Claudia López’s inauguration picnic outlines sustainable future for Bogotá


In a picnic setting in Bogotá’s Parque Simón Bolívar, Claudia López took the mayoral oath January 1, becoming the first woman to occupy the office in the Colombian capital’s 481-year history.

As spectators gathered on the lawns of the grounds, many shielding themselves from the bright Andean sunshine under colorful umbrellas, López’s inauguration not only broke with tradition of previous ceremonies held in the city’s historic square, Plaza de Bolívar, but was also accompanied by a slate of Grammy Award-winning recording artists, among them pop-folk duo Aterciopelados, Toto La Momposina and Bogotá Philharmonic Orchestra.

Invited to the “picnic” were newly elected city councilors also taking their oath in the park on Tuesday, representatives of the national government and two former Bogotá mayors: Luis Eduardo Garzónn and Enrique Peñalosa.

As the 49-year old Claudia López received the mayoral sash from her mother María del Carmen Hernández, she was cheered by well-wishers, friends and family, including her partner Angélica Lozano, whom she married in a civil ceremony on December 17. “Sorry Angélica for the short honeymoon,” remarked López, all smiles from a small wooden elevated stage.

As the first openly lesbian mayor to govern a Latin American capital, and one with close to nine million inhabitants, López arrived at her swearing-in ceremony on a bike, riding seven kilometers from her apartment near Parque de Los Hippies in central Chapinero to the city’s largest green space.  After reading a congratulatory letter from President Iván Duque, a beaming López thanked attendees for getting an early start on the day and referenced Bogotá as a “capital of reconciliation” that “chose change” with her victory at the polls on October 27.

Recalling a Bogotá childhood as the daughter of an educator and the eldest of six siblings, López also highlighted the differences between the country and the country’s largest city. “Unlike the democratization of Colombia, which has been slow, violent and painful, that of Bogotá has always been dizzying, bold and generous. But even in Bogotá, inclusion, and representation of young people and women has been very elusive,” she said. “This will be the first, but not the only government, led by a woman.”

With the promise that her incoming administration will be “open to the public and one that listens,” the new mayor’s speech marks, in her words, “the start of a citizen’s coalition government” representing the aspirations of “young people, women, civic movements, ethnic groups, environmentalists and animal rights movements,” and those who “have spontaneously taken to the streets to express themselves to the rhythm of the cacerolazos, beyond political parties and leaders.”

Presenting five pillars of her four-year administration, López also vindicated the petitions of tens of thousands of Bogotanos who have participated in the marches of the Paro Nacional – national strike. “This city is talking to us. Every street, every square and every park speaks, sings, moves to the demands of the city and a country that dreams and deserves the citizenship of the 21st century,” remarked López. “We are not going to allow them to steal our hope, to steal more lives from this new generation that today shouts out.”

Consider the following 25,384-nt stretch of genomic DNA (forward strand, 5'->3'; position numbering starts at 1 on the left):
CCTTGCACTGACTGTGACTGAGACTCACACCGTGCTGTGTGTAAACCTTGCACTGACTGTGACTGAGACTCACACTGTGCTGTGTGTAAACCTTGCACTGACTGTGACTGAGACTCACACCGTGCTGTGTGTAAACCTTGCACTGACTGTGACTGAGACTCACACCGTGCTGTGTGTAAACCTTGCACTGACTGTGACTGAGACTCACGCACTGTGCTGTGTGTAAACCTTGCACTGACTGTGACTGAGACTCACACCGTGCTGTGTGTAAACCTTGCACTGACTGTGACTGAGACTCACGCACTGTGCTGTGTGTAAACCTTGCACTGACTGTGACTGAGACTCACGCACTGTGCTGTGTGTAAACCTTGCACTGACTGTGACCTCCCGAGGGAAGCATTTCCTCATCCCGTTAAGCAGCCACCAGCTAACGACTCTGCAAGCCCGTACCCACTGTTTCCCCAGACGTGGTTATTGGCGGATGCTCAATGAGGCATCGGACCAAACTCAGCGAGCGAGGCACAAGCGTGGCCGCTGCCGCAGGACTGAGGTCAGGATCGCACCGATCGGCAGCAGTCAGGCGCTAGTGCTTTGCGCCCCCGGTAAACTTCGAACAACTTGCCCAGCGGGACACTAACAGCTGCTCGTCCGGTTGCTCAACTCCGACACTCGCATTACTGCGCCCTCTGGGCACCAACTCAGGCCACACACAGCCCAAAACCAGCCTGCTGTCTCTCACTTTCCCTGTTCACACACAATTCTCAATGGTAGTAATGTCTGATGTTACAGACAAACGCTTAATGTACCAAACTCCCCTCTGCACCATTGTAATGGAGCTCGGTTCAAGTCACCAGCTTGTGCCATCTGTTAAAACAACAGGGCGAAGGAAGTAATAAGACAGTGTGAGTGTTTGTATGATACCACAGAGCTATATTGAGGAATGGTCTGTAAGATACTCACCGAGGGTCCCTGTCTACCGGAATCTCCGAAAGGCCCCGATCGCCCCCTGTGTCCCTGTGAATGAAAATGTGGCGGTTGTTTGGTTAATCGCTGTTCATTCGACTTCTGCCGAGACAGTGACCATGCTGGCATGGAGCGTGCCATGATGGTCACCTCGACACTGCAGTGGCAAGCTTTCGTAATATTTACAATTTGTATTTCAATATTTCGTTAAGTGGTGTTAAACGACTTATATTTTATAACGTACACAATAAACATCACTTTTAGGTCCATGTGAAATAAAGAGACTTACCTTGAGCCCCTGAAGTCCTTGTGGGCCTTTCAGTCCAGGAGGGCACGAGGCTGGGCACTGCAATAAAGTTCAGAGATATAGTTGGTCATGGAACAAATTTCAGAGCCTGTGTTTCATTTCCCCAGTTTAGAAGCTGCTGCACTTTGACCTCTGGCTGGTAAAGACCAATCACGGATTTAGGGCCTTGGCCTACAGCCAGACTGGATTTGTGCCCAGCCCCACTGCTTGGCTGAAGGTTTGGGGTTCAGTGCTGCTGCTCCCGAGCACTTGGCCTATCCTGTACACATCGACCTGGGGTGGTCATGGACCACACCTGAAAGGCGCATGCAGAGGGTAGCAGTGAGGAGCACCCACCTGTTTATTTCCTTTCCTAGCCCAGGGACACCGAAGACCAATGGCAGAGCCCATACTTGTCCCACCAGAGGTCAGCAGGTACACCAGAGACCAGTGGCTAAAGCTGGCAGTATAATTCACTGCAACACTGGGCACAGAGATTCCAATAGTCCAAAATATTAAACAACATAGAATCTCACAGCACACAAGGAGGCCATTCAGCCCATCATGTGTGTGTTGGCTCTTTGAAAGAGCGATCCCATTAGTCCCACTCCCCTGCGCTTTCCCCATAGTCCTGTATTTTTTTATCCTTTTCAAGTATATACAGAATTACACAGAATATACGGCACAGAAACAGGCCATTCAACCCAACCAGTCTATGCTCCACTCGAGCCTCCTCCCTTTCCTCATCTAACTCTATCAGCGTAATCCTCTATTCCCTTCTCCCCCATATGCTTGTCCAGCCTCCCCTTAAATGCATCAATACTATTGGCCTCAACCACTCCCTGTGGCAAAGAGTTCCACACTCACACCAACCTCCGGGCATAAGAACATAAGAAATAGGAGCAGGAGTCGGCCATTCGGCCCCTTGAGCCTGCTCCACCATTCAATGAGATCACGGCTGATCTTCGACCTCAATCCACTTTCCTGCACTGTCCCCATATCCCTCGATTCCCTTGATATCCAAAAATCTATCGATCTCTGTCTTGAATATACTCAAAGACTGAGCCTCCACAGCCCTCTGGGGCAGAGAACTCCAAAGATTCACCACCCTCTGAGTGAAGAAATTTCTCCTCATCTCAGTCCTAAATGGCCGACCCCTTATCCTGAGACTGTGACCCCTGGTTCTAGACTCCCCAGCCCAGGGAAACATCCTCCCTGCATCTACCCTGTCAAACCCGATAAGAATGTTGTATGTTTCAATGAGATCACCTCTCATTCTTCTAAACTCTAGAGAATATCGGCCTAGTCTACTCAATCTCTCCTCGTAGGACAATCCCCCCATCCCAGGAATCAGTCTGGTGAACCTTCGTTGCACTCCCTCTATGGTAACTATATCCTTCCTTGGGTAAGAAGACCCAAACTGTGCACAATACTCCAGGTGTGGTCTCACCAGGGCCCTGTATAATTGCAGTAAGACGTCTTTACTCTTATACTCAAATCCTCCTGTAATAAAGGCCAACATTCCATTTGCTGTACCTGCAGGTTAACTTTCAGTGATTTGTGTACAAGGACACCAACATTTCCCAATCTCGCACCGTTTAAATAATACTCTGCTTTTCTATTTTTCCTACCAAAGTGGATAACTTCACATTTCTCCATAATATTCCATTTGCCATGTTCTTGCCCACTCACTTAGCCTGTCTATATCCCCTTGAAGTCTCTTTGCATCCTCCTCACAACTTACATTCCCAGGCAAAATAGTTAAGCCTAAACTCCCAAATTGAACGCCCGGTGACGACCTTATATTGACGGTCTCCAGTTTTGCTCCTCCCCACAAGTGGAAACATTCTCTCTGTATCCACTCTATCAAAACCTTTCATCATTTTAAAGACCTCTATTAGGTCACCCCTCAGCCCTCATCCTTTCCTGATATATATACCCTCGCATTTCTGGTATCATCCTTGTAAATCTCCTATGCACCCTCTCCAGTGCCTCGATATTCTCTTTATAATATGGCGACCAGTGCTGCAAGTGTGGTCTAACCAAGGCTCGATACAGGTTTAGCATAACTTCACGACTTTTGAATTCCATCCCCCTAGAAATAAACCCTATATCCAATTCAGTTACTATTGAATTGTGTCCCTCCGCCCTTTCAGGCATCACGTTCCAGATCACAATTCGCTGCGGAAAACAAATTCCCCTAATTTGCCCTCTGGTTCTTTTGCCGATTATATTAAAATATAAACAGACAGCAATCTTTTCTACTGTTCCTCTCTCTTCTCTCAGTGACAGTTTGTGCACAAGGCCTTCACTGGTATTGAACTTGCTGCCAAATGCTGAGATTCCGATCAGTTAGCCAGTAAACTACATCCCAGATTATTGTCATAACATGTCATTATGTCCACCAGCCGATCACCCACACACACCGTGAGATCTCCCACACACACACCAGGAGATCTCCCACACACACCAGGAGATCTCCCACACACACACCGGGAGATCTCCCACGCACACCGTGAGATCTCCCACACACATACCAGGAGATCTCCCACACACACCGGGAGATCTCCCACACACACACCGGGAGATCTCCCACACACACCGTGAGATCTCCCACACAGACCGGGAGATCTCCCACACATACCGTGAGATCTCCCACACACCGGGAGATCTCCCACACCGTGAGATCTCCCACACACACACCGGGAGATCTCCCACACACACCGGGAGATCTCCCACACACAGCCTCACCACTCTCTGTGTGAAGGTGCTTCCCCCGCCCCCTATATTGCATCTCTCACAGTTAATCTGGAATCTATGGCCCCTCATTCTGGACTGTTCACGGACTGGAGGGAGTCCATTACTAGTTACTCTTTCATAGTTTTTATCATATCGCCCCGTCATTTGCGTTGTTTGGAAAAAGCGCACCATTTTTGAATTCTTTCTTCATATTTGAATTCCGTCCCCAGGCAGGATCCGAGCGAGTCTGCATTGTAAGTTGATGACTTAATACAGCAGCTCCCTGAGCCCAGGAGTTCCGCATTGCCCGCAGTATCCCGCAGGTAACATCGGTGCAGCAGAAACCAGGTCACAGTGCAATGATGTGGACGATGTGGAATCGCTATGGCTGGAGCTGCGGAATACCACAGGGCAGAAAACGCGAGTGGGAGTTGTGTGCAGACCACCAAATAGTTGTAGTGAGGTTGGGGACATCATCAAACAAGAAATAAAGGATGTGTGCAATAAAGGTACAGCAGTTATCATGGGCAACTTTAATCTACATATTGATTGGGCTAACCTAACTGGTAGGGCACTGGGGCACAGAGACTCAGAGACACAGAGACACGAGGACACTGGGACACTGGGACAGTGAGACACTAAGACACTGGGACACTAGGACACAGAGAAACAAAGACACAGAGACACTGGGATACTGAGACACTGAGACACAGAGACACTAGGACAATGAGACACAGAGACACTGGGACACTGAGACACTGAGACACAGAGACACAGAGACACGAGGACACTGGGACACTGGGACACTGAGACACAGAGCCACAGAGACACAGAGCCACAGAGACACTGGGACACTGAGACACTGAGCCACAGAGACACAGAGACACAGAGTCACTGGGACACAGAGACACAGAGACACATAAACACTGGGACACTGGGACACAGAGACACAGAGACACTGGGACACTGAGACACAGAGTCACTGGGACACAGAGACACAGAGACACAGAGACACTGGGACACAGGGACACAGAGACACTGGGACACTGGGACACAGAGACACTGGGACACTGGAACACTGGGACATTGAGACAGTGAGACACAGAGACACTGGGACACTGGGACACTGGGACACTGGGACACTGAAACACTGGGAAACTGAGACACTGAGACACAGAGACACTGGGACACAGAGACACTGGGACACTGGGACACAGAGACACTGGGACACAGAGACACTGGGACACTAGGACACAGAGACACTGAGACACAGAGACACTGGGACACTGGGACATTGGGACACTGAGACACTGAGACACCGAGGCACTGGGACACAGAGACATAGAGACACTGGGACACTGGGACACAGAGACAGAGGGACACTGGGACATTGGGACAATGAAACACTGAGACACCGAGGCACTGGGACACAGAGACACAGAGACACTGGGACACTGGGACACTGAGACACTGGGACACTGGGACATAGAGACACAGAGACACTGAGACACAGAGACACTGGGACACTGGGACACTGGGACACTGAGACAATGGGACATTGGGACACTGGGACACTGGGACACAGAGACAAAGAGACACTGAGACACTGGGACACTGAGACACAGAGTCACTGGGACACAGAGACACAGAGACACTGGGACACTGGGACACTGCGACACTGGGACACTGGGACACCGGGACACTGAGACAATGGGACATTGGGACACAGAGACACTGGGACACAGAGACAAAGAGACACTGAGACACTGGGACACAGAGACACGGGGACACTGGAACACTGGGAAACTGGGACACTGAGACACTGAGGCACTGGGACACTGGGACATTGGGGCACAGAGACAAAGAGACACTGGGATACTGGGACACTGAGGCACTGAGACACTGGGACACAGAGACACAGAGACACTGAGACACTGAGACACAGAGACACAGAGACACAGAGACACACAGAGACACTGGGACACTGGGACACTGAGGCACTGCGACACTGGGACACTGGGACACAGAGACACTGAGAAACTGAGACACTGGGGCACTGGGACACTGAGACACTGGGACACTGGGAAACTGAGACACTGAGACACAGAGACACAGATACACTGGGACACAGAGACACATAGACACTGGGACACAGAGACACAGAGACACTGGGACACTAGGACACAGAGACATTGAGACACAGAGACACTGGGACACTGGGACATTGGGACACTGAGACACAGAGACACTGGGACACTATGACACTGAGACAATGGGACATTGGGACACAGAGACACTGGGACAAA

López’s inaugural speech touched on pressing urban issues as well as presenting a macro-vision for social inclusion, diversity and tolerance. “We must live without fear,” she emphasized, while in the same lines promising free and quality education. The mayor also stressed the need to consolidate the greater metropolitan area with the central city, and department of Cundinamarca at large; highlighting the construction of the Regiotram along derelict railway lines, as well as the construction of new commuter lines connected to both TransMilenio and planned Bogotá Metro. “Bogotá, during the next four years, will be a more caring, inclusive and sustainable city-region.”

As López outlined the key points of her campaign that resulted in more than 1,1 million votes in her favor, the new mayor requested the Bogotá City Council elect her closest campaign rival Carlos Fernando Galán, as President of the corporation. Galán of the political movement Bogotá Para La Gente later on Tuesday received the majority of votes from councilors across the political divide, including those from López’s Green Alliance Party, Liberal Party, Polo Democrático and leftist coalition Colombia Humana. “This is what building empathy and trust are all about, how it is done, and how citizen culture is exercised. Let’s learn to recognize how much unites us, learn to value and respect each other’s differences, build empathy and trust instead of constant pugnacity and distrust,” she said.

With an emphatic focus on environmental issues from giving Bogotá clean transportation alternatives to protecting the high altitude wetlands – páramos –  that give the capital clean water, López stated that achieving a sustainable future  “is not science fiction nor nuclear physics,” but rather a citizens pact that entails collective corrective measures and long-term vision. “I will be blunt: we have to move forward instead of retreating, and we will do so,” she said.


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